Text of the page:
FNIH Biomarkers Consortium Project Will Evaluate Immunotherapy Treatment Response Using Noninvasive PET Imaging

North Bethesda, MD, March 28, 2024—The Foundation for the National Institutes of Health (FNIH) Biomarkers Consortium (BC) announces the launch of a project to support noninvasive evaluation of tumor burden and total body immune response in non-small cell lung cancer (NSCLC) immunotherapy patients using medical imaging.

This three-year, $2.1 million FNIH project brings together positron emission tomography (PET) tracer developers and key stakeholders to validate the link between PET imaging and immunotherapy (IO) response to enable use of noninvasive imaging methods in place of tissue biopsies. Project partners include the National Cancer Institute (NCI), the U.S. Food and Drug Administration (FDA), four private sector partners, and one academic partner. These partners will work collaboratively to study how uptake of the identified PET tracers relates to information obtained from surgical extraction of tumor tissue to facilitate treatment monitoring, patient selection, and expedited drug development without invasive biopsies.

“This project is a necessary step toward enabling information to guide improved patient care while minimizing the need for biopsies and improving the patient experience during treatment with immunotherapies,” said Stacey Adam, Associate Vice President, Science Partnerships, Translational Science at FNIH.

IO is a promising cancer treatment strategy that boosts the immune system to selectively kill cancer cells without harming healthy cells. However, at this time, only a minority of patients respond to IO, and there is currently no method available to effectively predict which patients will respond.

Biopsies are the current standard for evaluating a patient’s response to cancer treatment. The information a biopsy provides is localized to the site of extraction, however, and may not represent the overall tumor burden. Biopsies are painful and can be particularly invasive in difficult-to-access areas such as the lungs. There is a pressing need to improve the quality of information available, both to identify patients likely to respond to IO and to monitor patient progress during treatment.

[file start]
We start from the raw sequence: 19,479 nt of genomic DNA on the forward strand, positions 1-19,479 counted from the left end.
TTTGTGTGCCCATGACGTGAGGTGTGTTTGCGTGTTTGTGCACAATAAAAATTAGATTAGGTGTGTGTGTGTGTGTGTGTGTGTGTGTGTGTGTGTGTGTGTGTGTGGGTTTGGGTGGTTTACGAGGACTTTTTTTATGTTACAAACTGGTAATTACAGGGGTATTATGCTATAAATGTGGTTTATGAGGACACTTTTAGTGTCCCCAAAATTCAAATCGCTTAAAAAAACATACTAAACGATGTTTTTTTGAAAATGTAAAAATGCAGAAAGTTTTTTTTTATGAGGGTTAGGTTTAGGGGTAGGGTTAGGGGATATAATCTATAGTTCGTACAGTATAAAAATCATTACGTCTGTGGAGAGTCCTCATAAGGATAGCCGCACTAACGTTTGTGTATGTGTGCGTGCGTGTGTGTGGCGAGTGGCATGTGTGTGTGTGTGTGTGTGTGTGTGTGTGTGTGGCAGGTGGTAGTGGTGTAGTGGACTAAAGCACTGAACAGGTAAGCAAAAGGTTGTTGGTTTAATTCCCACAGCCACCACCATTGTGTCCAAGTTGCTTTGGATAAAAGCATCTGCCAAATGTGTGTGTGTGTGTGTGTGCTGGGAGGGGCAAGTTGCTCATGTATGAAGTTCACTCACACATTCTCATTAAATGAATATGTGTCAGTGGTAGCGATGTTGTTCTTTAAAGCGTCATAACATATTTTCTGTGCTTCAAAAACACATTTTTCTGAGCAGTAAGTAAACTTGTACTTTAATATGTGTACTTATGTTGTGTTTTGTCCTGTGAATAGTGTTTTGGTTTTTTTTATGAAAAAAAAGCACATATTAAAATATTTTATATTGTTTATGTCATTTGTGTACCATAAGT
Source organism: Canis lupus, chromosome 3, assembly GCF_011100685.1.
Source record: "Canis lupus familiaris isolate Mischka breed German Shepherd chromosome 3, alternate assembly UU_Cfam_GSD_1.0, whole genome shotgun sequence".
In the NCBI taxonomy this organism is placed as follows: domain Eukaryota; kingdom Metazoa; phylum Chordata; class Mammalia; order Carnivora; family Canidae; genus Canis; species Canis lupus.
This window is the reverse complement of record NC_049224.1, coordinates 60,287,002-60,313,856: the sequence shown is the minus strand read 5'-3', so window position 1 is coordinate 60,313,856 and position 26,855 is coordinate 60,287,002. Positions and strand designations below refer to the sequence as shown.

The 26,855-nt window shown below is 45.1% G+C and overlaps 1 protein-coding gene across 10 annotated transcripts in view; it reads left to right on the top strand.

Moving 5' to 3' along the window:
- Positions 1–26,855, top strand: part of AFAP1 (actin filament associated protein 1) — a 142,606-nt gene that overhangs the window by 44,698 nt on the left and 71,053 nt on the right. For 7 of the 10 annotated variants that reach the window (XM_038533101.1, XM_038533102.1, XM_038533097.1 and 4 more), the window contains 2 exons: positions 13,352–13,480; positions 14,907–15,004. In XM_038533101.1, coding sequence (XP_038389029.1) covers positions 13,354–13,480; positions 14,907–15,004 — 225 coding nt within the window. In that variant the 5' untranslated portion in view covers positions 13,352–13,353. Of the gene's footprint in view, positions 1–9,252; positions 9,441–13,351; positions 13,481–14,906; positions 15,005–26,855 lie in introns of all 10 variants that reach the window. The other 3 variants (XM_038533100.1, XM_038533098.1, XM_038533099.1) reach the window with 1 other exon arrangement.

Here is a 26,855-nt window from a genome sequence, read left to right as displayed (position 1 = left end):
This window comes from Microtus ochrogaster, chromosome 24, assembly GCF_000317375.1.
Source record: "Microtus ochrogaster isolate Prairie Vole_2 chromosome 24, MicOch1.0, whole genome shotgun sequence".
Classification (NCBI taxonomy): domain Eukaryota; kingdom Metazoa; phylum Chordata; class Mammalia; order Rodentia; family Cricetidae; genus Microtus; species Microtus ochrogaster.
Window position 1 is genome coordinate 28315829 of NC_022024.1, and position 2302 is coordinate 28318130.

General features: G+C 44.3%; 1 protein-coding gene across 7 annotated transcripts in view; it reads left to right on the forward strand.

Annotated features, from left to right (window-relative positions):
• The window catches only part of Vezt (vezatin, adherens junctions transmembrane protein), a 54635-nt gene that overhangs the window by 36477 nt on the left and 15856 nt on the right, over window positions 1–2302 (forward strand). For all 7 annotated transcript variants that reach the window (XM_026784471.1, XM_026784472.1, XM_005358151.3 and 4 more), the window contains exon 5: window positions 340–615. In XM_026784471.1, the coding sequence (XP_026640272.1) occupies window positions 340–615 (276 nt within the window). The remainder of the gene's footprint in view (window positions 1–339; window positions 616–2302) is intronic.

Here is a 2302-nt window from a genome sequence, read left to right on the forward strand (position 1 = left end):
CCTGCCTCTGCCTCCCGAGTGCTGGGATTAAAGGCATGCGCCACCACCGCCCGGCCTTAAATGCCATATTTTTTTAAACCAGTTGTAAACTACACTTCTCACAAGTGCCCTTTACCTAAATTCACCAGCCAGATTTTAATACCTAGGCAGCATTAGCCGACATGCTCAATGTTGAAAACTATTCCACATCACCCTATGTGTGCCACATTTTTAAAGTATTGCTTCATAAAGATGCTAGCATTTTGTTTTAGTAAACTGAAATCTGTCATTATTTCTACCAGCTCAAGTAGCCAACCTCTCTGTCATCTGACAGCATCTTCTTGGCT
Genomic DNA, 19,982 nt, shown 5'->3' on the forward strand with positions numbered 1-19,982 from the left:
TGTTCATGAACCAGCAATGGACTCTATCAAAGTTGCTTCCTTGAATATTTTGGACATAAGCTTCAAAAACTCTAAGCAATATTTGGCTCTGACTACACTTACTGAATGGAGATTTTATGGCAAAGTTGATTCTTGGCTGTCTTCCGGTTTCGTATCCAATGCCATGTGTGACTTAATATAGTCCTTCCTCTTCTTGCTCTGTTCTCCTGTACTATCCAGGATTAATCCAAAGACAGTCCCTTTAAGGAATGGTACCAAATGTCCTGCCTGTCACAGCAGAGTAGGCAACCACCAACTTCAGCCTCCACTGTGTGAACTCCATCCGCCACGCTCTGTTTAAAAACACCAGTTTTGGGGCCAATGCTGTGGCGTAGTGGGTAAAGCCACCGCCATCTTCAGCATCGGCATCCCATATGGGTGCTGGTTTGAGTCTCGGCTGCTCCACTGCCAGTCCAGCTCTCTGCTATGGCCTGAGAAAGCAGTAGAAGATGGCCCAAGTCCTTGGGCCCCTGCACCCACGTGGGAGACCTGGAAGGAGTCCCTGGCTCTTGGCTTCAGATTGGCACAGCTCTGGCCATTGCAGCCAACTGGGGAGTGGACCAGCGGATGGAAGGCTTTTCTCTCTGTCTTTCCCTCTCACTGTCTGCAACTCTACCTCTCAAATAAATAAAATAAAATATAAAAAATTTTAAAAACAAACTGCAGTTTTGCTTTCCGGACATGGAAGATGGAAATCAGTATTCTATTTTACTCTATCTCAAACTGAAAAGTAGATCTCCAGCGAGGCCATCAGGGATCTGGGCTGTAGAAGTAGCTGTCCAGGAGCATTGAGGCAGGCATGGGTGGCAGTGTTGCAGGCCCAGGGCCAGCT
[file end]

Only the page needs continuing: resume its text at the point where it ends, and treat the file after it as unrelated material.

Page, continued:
PET imaging is a method for noninvasive, whole-body evaluation of the immune response to IO treatment. [89Zr]Crefmirlimab and [18F]F-AraG are two relatively mature immune-related PET tracers that provide complementary information related to the presence and activity level of immune cells in patients. However, the relationship between tracer uptake and changes in immune activity requires further validation.

The iRelate project will investigate the uptake of these tracers in patients with NSCLC before and during IO treatment. This information will be compared with analyses of tumor tissue from surgical extraction and is expected to lay the foundation for development of PET-based pharmacodynamic biomarkers to identify patients likely to respond to IO and evaluate treatment response.

Public-sector partners

Academic partners

Private-sector partners

Project support

For more information about the project, click here. To read what our partners are saying about the project, click here.

About the Biomarkers Consortium:

The Foundation for the National Institutes of Health’s Biomarkers Consortium leads cross-sector efforts to validate and qualify biomarkers that accelerate the development of new therapeutics and health technologies. The core operations of the Biomarkers Consortium are supported through its contributing membership program, which includes the National Institutes of Health, the U.S. Food and Drug Administration, private industry, and not-for-profit organizations.

About the Foundation for the National Institutes of Health:

The Foundation for the National Institutes of Health builds public-private partnerships that connect leading biomedical scientists at the National Institutes of Health (NIH), life sciences companies, foundations, academia, and regulatory agencies, including the Food and Drug Administration and European Medicines Agency. Through team science, we solve complex health challenges and accelerate breakthroughs for patients, regardless of who they are or what health challenges they face. The FNIH accelerates new therapies, diagnostics, and potential cures; advances global health and equity in care; and celebrates and helps train the next generations of scientists. Established by Congress in 1990 to support the mission of the NIH, the FNIH is a not-for-profit 501(c)(3) charitable organization. For more information about the FNIH, please visit fnih.org.